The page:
The rapidly rejected manuscripts included many review articles. Review articles do not report the findings of primary research, but summarise research done by several scientists in a field. Many scientists write reviews to meet publication targets. Some write them even if they have no primary research papers in the field. They do not see incongruity in expecting their submission to be sent out to an expert for review. This problem of “novice reviews” was exacerbated by the Universities Grants Commission during its short-sighted – and thankfully short-lived – rule that PhD candidates must publish a specified number of papers before becoming eligible to submit the thesis. Soon, large language models (eg ChatGPT) will churn out reviews. This will add a new challenge.
While some referees evaluate manuscripts using a uniform acceptability standard regardless of the journal, others lower the bar for journals they perceive are lower down the totem pole. Giving some leeway is understandable, but excessive undervaluing undermines efforts to raise standards (professor Vitury Sitaramam memorably noted that “for every thesis there is an examiner with the required empathy”). The challenge is to set the bar just right.
Is journal editing in India just a tedious litany of challenges with no joys? No. First-rate scientists, both from India and abroad, from time to time express support by sending manuscripts to us. An eminent French molecular biologist and historian of science published over 14 years a series of 45 papers in the Journal of Biosciences (JB). An American fungal geneticist, who is also a friend, published a review article in JB in 2010, which at last count (Google Scholar, February 5, 2023) garnered 325 citations. Last year, a former editor of the Journal of Genetics (JG) published a brilliant new hypothesis concerning X-chromosome inactivation in mammals in the journal. I dare anyone to challenge my assertion that only a small fraction of scientists who don’t publish in Indian journals published anything anywhere with comparable commitment, citation count, or creativity. Schadenfreude is not a sin.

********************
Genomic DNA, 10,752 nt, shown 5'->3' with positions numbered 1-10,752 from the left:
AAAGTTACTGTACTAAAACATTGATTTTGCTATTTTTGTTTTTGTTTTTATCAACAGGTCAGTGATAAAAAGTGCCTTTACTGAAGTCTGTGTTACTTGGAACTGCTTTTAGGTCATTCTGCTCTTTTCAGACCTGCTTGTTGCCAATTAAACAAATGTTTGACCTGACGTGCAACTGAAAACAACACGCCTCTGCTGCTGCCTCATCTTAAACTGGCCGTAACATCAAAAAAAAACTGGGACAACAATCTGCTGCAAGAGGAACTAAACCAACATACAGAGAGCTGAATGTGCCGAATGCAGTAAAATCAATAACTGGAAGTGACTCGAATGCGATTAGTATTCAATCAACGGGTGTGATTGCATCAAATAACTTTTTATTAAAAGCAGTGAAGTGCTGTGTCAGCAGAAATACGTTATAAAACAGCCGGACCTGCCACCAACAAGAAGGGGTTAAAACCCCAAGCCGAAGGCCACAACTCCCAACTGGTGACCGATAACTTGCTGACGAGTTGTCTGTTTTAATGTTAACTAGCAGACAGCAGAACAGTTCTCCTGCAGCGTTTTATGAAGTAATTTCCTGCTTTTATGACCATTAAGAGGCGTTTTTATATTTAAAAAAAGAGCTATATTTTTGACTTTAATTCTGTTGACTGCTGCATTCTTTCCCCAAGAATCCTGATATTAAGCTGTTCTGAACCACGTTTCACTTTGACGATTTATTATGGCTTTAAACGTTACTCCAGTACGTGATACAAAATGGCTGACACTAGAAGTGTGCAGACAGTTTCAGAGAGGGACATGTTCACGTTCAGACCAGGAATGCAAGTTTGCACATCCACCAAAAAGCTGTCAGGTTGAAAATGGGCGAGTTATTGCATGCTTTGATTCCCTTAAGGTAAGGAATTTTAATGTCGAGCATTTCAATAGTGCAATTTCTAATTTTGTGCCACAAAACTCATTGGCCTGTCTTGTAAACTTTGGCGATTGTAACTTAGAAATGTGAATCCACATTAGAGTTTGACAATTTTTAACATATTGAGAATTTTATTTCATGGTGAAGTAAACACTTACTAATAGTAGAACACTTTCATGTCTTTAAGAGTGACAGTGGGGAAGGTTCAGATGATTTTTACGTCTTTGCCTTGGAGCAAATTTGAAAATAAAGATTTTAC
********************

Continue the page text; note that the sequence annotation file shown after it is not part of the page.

Admittedly, goodwill takes a journal only so far. Making a real difference will require much effort, and improvement will happen in small, slow, and grinding increments. A bit like negotiating a traffic jam.
Both JB and JG are published by the Indian Academy of Sciences. The Academy also publishes nine other journals. For the Academy staff working in the editorial offices, the journals are their career. Many take pride in their job, and work with dedication. This, in turn, prods editors also to raise their game.
The Academy journals receive manuscripts from across the world. Certainly from India, China, Iran, Türkiye, Brazil, Russia, and Pakistan. But also from less widely known countries such as Timor-Leste, Burkina Faso, Macedonia, Antigua, Papua New Guinea… It tells me that we editors are engaged in something bigger than what we might have initially imagined. This also is a source of joy.
D.P. Kasbekar is a retired scientist.